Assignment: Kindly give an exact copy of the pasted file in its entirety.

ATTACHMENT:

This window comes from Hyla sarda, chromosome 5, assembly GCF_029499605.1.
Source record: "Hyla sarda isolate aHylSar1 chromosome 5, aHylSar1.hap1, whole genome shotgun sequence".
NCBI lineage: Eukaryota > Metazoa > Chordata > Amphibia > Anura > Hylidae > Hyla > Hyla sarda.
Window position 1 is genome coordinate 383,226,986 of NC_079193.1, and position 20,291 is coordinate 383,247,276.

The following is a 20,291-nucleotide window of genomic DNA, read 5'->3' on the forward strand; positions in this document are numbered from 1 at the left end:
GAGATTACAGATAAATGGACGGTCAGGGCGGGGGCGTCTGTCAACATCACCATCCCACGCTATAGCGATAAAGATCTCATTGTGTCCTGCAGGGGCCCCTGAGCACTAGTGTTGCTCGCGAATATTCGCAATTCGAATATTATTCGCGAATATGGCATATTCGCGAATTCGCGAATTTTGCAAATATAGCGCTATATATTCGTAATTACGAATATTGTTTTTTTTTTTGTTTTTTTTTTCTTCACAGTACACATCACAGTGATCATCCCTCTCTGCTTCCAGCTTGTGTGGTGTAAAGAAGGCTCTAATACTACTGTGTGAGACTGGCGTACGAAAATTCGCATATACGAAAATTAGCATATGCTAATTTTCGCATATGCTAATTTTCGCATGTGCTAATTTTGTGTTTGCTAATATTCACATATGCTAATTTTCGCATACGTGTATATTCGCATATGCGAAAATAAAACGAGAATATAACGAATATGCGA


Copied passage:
This window comes from Hyla sarda, chromosome 5, assembly GCF_029499605.1.
Source record: "Hyla sarda isolate aHylSar1 chromosome 5, aHylSar1.hap1, whole genome shotgun sequence".
NCBI lineage: Eukaryota > Metazoa > Chordata > Amphibia > Anura > Hylidae > Hyla > Hyla sarda.
Window position 1 is genome coordinate 383,226,986 of NC_079193.1, and position 20,291 is coordinate 383,247,276.

The following is a 20,291-nucleotide window of genomic DNA, read 5'->3' on the forward strand; positions in this document are numbered from 1 at the left end:
GAGATTACAGATAAATGGACGGTCAGGGCGGGGGCGTCTGTCAACATCACCATCCCACGCTATAGCGATAAAGATCTCATTGTGTCCTGCAGGGGCCCCTGAGCACTAGTGTTGCTCGCGAATATTCGCAATTCGAATATTATTCGCGAATATGGCATATTCGCGAATTCGCGAATTTTGCAAATATAGCGCTATATATTCGTAATTACGAATATTGTTTTTTTTTTTGTTTTTTTTTTCTTCACAGTACACATCACAGTGATCATCCCTCTCTGCTTCCAGCTTGTGTGGTGTAAAGAAGGCTCTAATACTACTGTGTGAGACTGGCGTACGAAAATTCGCATATACGAAAATTAGCATATGCTAATTTTCGCATATGCTAATTTTCGCATGTGCTAATTTTGTGTTTGCTAATATTCACATATGCTAATTTTCGCATACGTGTATATTCGCATATGCGAAAATAAAACGAGAATATAACGAATATGCGA